Paul's Greatest Missionary Success Map

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Map of Apostle Paul's Greatest Missionary Successes!

The area of Paul's greatest missionary (evangelistic) work centers around the lands found near the Aegean Sea (Aegaeum Mare). Cities in this region he visited include Miletus, Ephesus, Neapolis, Philippi, Berea, Thessalonica, Athens, Corinth and many others. The Biblical irony is that the apostle Paul wanted to first preach the gospel in other areas! It took a special miracle to bring him to the continent of Europe.

Paul starts his second missionary journey, with fellow evangelist Silas, from his hometown of Tarsus. They travel west to the regions of Galatia and Phrygia spreading the gospel. Along the way they meet Timothy, who will eventually become Paul's most trusted friend. The three men continue to travel west to Antioch in Pisidia. The group then wants to continue westward to spread the truth in the area around Asia proper but is hindered (Acts 16:6).

Stopped from preaching in the western part of Asia Minor, Paul and company travel northwest to the province of Mysia. The group then seeks to go in a north-easterly direction toward the province of Bithynia but again have their plans thwarted (Acts 16;7). Perplexed at what to do next, the group makes their way to the port city of Troas. It is there that the apostle sees a vision of where he is needed the most (verses 8 - 12).

Acts 9 records the calling of Saul of Tarsus by the risen Jesus Christ. Saul, a zealous Pharisee who had been persecuting Christians in Jerusalem, was on the road to Damascus with letters from the high priest authorizing him to arrest the disciples of Jesus and bring them to Jerusalem to stand trial before the Sanhedrin. At this point in Saul's crusade to stamp out the Christian faith, Jesus spoke to him from the midst of a blinding light that was meant to ultimately cause Saul to repent of his many sins (Acts 9:5 -6).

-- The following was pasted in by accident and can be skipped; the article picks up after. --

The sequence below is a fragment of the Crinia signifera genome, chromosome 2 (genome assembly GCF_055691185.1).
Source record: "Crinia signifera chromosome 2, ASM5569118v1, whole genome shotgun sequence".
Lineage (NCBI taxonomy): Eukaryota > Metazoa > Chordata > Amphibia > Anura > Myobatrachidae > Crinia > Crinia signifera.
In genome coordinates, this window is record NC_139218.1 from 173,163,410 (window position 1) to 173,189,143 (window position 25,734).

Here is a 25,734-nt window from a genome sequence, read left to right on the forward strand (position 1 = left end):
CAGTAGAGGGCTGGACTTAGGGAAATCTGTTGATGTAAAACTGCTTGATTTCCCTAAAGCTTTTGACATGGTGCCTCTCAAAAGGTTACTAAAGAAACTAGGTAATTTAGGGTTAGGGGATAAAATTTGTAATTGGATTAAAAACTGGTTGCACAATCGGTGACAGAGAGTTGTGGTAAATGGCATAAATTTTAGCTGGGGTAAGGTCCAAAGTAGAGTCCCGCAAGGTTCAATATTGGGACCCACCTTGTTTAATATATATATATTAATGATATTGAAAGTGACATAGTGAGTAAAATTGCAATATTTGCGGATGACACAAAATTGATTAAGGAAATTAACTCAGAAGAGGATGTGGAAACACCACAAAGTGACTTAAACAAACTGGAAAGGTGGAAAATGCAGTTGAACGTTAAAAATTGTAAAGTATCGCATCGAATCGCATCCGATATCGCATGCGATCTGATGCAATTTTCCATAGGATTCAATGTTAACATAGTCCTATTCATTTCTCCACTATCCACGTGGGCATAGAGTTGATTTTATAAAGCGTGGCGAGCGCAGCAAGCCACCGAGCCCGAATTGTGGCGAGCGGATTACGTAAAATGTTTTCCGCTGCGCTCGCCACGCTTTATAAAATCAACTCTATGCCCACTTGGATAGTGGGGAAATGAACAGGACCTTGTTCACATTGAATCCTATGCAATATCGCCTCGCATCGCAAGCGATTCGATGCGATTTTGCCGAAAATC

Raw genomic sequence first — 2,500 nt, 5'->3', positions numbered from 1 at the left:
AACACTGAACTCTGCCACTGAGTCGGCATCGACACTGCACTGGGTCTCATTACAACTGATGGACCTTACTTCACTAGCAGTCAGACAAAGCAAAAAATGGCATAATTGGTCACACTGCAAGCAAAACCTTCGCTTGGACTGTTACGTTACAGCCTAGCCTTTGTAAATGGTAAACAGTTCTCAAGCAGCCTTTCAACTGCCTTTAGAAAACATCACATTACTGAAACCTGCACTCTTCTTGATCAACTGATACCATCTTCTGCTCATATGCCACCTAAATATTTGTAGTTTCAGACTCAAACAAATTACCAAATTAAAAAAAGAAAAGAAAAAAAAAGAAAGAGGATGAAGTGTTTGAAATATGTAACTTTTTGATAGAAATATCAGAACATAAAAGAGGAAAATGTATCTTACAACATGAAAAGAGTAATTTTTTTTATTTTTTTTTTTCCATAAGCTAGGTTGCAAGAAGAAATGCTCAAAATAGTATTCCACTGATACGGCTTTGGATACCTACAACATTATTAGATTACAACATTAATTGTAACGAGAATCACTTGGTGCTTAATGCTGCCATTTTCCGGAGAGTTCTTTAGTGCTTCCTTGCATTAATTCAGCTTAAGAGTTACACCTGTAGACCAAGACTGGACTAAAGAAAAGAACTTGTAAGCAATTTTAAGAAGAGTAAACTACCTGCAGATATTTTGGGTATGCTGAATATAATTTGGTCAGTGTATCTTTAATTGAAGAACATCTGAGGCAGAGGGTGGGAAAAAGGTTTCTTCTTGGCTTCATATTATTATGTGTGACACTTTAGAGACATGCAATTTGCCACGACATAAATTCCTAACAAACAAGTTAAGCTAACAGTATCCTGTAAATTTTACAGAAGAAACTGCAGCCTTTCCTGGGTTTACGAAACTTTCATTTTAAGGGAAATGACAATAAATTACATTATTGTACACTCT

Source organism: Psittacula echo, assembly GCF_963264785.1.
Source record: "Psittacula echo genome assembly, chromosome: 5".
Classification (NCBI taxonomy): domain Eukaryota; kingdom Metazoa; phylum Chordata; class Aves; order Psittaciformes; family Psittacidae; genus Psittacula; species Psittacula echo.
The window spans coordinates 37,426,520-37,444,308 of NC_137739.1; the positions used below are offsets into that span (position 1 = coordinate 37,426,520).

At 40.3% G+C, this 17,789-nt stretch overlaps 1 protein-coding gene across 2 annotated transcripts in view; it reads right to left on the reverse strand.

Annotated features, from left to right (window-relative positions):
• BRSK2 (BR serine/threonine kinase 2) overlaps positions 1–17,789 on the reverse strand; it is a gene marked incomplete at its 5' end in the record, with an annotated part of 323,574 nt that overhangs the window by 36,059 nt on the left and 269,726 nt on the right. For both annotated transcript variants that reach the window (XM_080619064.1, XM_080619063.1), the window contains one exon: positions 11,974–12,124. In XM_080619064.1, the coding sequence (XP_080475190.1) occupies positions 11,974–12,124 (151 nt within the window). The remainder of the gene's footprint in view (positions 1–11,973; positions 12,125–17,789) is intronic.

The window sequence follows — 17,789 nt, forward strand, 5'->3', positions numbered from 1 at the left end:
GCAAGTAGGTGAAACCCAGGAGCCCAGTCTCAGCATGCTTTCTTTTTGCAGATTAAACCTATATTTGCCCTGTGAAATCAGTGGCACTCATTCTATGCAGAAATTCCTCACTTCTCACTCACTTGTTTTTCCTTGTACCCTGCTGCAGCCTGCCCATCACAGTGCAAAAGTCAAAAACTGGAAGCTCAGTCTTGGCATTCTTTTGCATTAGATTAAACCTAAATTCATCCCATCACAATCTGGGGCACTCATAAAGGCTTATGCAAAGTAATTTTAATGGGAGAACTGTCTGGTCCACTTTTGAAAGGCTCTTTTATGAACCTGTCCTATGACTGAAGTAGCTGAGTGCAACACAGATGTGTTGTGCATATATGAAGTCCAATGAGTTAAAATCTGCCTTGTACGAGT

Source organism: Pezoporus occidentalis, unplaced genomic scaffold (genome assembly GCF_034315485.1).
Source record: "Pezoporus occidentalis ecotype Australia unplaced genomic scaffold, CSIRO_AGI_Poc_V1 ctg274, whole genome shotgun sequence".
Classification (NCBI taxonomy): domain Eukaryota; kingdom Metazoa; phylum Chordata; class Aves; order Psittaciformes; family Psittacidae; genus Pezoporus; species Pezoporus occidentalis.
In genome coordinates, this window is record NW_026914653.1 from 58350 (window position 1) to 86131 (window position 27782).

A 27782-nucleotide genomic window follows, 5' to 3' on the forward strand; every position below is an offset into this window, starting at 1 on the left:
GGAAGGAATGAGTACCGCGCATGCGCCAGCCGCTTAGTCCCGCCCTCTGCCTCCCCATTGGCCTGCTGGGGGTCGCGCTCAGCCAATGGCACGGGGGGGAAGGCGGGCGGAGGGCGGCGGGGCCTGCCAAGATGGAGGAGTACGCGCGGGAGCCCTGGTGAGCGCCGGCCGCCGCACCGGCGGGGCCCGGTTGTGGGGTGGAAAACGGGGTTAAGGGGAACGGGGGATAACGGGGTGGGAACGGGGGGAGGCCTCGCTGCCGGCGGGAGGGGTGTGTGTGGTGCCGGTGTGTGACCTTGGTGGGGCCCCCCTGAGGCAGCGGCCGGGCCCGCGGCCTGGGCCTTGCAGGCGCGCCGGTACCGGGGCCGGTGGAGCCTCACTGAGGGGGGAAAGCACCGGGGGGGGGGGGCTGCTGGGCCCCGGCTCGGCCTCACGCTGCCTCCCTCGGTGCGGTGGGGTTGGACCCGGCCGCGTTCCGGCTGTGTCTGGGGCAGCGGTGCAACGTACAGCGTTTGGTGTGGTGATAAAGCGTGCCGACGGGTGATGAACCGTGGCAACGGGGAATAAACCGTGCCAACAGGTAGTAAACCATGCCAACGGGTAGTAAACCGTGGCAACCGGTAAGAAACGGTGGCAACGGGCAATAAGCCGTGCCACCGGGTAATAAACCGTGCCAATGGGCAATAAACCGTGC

Saul spent the next three days at the house of Judas in Damascus without sight, food or water before the Lord sent a disciple named Ananias to restore Saul's eyesight. It was through Ananias that God revealed Paul's threefold commission and the burden he would have to bear throughout his ministry. God's will for him to preach the gospel message to the Gentiles (non-Jews), to bring the reality of his existence to kings and to teach and preach the gospel to the children of Israel (Acts 9:15).

The burden Saul would have to bear was the trials, troubles and tribulations he would have to experience as one of God's chosen vessels to fulfill his will (Acts 9:16).

His threefold commission was fulfilled by his journeys to Asia Minor, Macedonia and Greece, which laid the foundation of the New Testament church among the Gentiles. During this time Paul also preached Christ to the Jews living in these Gentile regions.

In fulfillment of his commission to testify to the children of Israel, Paul also wrote the epistle to the Hebrews, which was sent to the twelve tribes. At the end of his third journey, he witnessed to the Jews at Jerusalem, to Governors Felix and Festus, and to King Agrippa. On his fourth journey, he witnessed before Caesar at Rome and thus fulfilled every part of the commission that Christ had given him.

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